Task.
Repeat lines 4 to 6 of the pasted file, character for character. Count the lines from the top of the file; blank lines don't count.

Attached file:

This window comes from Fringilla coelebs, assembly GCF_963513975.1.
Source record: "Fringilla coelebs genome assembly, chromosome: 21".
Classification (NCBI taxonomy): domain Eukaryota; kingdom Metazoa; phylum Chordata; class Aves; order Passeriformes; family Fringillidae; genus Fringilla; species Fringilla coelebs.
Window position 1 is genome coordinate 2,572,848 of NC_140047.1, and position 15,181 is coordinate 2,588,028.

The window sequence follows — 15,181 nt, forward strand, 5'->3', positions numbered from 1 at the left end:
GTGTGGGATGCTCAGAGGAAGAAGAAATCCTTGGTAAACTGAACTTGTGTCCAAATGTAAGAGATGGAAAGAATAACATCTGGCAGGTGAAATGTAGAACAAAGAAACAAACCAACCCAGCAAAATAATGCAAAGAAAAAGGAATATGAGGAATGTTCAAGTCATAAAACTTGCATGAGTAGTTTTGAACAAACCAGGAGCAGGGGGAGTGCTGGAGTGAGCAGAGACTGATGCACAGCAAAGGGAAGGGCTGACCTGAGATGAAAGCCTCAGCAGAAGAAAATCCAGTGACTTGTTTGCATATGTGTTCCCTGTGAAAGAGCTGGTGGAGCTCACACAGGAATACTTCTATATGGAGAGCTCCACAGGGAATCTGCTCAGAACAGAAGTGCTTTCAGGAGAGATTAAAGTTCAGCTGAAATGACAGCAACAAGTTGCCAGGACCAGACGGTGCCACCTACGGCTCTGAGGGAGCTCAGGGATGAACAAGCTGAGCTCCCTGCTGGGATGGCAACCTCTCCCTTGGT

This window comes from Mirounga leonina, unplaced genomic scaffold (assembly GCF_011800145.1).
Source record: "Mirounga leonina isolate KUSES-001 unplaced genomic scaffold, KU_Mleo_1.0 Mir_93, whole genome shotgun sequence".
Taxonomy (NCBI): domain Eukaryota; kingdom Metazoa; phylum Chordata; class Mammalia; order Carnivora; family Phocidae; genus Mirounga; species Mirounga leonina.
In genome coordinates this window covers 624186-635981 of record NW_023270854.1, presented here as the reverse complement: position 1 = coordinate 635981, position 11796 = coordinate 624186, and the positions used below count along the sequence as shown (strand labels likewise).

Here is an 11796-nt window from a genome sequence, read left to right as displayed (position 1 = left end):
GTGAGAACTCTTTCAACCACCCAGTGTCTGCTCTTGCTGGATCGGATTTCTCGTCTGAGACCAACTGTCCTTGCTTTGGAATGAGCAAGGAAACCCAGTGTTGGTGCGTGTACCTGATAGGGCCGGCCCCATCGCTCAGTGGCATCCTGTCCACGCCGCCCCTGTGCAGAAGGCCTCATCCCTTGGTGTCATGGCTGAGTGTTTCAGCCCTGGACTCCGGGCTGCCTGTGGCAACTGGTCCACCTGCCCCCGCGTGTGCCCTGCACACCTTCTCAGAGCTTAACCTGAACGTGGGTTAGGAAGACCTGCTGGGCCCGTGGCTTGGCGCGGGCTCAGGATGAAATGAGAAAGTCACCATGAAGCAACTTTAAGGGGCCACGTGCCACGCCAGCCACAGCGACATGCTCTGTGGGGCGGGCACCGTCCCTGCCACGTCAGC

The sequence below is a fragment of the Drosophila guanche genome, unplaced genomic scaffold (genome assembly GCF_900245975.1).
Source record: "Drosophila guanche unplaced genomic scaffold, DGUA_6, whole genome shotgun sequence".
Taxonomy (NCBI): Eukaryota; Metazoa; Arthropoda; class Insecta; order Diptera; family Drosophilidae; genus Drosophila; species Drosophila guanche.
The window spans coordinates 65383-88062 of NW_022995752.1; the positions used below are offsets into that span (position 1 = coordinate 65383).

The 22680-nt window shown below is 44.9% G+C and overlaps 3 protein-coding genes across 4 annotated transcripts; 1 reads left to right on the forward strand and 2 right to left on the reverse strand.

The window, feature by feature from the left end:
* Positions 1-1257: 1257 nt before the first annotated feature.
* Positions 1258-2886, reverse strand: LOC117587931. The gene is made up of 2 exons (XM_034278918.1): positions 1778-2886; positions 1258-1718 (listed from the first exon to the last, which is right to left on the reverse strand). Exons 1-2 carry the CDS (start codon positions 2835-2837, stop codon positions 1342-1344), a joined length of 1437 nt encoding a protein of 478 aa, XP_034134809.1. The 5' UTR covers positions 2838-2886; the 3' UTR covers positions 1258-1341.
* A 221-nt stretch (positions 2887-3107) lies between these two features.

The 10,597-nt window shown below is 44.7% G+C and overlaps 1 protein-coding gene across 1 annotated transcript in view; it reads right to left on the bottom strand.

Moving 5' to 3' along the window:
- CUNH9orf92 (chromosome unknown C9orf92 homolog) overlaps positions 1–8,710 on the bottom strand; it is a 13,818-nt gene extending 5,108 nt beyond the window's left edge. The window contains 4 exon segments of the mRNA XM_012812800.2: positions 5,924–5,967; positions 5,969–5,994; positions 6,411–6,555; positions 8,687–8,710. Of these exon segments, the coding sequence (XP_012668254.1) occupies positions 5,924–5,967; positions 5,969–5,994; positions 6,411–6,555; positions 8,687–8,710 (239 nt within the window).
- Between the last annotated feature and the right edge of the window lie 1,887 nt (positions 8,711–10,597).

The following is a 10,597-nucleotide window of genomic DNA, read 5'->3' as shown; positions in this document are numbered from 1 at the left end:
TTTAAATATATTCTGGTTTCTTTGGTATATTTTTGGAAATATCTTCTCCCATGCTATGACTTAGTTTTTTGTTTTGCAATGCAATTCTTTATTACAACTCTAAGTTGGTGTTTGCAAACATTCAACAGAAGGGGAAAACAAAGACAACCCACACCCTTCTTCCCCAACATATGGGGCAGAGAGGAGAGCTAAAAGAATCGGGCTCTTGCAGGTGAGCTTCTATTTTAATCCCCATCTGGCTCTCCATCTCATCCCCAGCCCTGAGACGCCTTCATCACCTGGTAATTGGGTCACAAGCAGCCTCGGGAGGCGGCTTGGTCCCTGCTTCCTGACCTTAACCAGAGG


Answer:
Window position 1 is genome coordinate 2,572,848 of NC_140047.1, and position 15,181 is coordinate 2,588,028.

The window sequence follows — 15,181 nt, forward strand, 5'->3', positions numbered from 1 at the left end:
GTGTGGGATGCTCAGAGGAAGAAGAAATCCTTGGTAAACTGAACTTGTGTCCAAATGTAAGAGATGGAAAGAATAACATCTGGCAGGTGAAATGTAGAACAAAGAAACAAACCAACCCAGCAAAATAATGCAAAGAAAAAGGAATATGAGGAATGTTCAAGTCATAAAACTTGCATGAGTAGTTTTGAACAAACCAGGAGCAGGGGGAGTGCTGGAGTGAGCAGAGACTGATGCACAGCAAAGGGAAGGGCTGACCTGAGATGAAAGCCTCAGCAGAAGAAAATCCAGTGACTTGTTTGCATATGTGTTCCCTGTGAAAGAGCTGGTGGAGCTCACACAGGAATACTTCTATATGGAGAGCTCCACAGGGAATCTGCTCAGAACAGAAGTGCTTTCAGGAGAGATTAAAGTTCAGCTGAAATGACAGCAACAAGTTGCCAGGACCAGACGGTGCCACCTACGGCTCTGAGGGAGCTCAGGGATGAACAAGCTGAGCTCCCTGCTGGGATGGCAACCTCTCCCTTGGT